March 17, 2008 / 12:19 AM / 11 years ago

Clinton says "we cannot win" Iraq war

WASHINGTON (Reuters) - Democrat Hillary Clinton charged on Monday the Iraq war may end up costing Americans $1 trillion and further strain the economy, as she made her case for a prompt U.S. troop pullout from a war “we cannot win.”

Democratic presidential candidate Senator Hillary Clinton (D-NY) arrives to deliver a campaign speech on the war in Iraq at George Washington University in Washington, March 17, 2008. REUTERS/Jim Bourg

This week marks the fifth anniversary of the U.S. invasion of Iraq, but voters now say the economy is their top issue in the campaign for the November presidential election.

Clinton, the former first lady who is trying to convince voters she has foreign policy gravitas, hurled criticism both at her rival for the Democratic presidential nomination, Illinois Sen. Barack Obama, and the Republicans’ choice, Arizona Sen. John McCain.

She said the war has sapped U.S. military and economic strength, damaged U.S. national security, taken the lives of nearly 4,000 Americans and left thousands wounded.

“Our economic security is at stake,” she said. “Taking into consideration the long-term costs of replacing equipment and providing medical care for troops and survivors’ benefits for their families, the war in Iraq could ultimately cost well over $1 trillion.”

It has already cost $500 billion.

New York Sen. Clinton pointedly noted that while Obama insists he will withdraw U.S. troops in Iraq within 16 months of taking office, his former foreign policy adviser, Samantha Power, had said he might not follow through on the pledge.

“In uncertain times, we cannot afford uncertain leadership,” Clinton said. Power resigned after a British newspaper quoted her as calling Clinton a “monster.”

Obama, who routinely scolds Clinton for having voted for a 2002 Senate resolution that authorized the war, fired back.

“I think Senator Clinton has a lot of chutzpah, as they say, to in some way to suggest that I’m the person who has not been clear about my positions on Iraq. I have been opposed to this war from the start,” he told PBS.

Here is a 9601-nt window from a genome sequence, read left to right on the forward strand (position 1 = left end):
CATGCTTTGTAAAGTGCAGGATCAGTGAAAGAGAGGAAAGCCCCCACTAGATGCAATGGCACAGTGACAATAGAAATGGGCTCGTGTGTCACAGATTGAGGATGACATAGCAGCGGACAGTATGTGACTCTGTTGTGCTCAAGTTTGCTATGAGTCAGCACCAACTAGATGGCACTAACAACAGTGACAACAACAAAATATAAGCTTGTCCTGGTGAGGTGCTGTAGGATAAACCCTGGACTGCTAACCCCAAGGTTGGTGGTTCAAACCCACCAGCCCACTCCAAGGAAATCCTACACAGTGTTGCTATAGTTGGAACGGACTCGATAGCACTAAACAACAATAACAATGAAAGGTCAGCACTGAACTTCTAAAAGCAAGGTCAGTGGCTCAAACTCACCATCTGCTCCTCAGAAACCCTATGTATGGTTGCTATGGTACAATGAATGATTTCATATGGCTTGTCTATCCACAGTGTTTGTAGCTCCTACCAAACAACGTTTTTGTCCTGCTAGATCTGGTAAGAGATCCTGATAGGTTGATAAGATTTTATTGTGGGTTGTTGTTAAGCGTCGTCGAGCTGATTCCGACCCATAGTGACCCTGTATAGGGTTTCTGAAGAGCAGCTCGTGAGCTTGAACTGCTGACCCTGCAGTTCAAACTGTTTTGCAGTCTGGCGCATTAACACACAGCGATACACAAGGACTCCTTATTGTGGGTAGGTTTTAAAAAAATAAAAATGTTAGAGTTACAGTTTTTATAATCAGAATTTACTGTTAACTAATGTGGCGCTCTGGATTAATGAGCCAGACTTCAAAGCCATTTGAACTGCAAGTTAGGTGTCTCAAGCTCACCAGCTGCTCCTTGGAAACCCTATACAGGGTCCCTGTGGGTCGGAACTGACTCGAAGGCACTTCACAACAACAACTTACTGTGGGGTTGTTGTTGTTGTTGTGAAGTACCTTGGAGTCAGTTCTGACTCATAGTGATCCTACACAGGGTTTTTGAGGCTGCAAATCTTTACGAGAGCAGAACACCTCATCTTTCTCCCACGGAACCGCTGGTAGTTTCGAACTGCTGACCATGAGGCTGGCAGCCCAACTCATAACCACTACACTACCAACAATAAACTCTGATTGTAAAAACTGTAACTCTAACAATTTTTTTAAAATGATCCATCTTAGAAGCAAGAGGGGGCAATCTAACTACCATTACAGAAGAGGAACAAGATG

Obama, who leads Clinton in nominating delegates with the next important contest in Pennsylvania not until April 22, began a second straight week on the defensive.

A CNN/Opinion Research Corp. poll said 52 percent of Democrats would most like to see Obama as the party’s nominee, compared to 45 percent for Clinton. Clinton had led on the same question 49 percent to 46 percent in early February.

Obama, who would be the first U.S. black president, was due to deliver a speech about race on Tuesday in Philadelphia to try to put to rest questions about his Chicago preacher, Jeremiah Wright, an African-American who sometimes laces his sermons with anti-American rhetoric.


“I am going to be talking about not just Reverend Wright, but the larger issue of race in this campaign,” he said.

McCain, who has clinched the Republican presidential nomination, drew fire from Clinton even as visited Iraq as part of a Middle East and Europe swing this week that he hopes will remind Americans of his national security credentials.

She accused McCain of joining President George W. Bush in pushing a “stay the course” policy that would keep U.S. troops in Iraq for 100 years.

“They both want to keep us tied to another country’s civil war, a war we cannot win,” she said. “That in a nutshell is the Bush/McCain Iraq policy. Don’t learn from your mistakes, repeat them.”

Clinton said if elected she would convene military advisors and ask them to develop a plan to begin bringing U.S. troops home within 60 days of taking office next January.

McCain is a big backer of Bush’s troop build-up in Iraq, credited for slowing the death toll there. He told CNN if Clinton started bringing home troops, “al Qaeda wins.”

Slideshow (3 Images)

Added McCain spokeswoman Jill Hazelbaker: “It would be the height of irresponsibility to stick with campaign promises to the left wing of the Democratic Party and proceed with withdrawal regardless of what the situation is on the ground in Iraq in January 2009.”

McCain appears to be benefiting from the protracted Democratic battle. Polls show him running slightly ahead or nearly even with both Obama and Clinton in hypothetical matchups for the November election.

(Additional reporting by Caren Bohan in Pennsylvania and Andy Sullivan in Washington, writing by Steve Holland, editing by Alan Elsner)

To read more about the U.S. political campaign, visit Reuters "Tales from the Trail: 2008" online at

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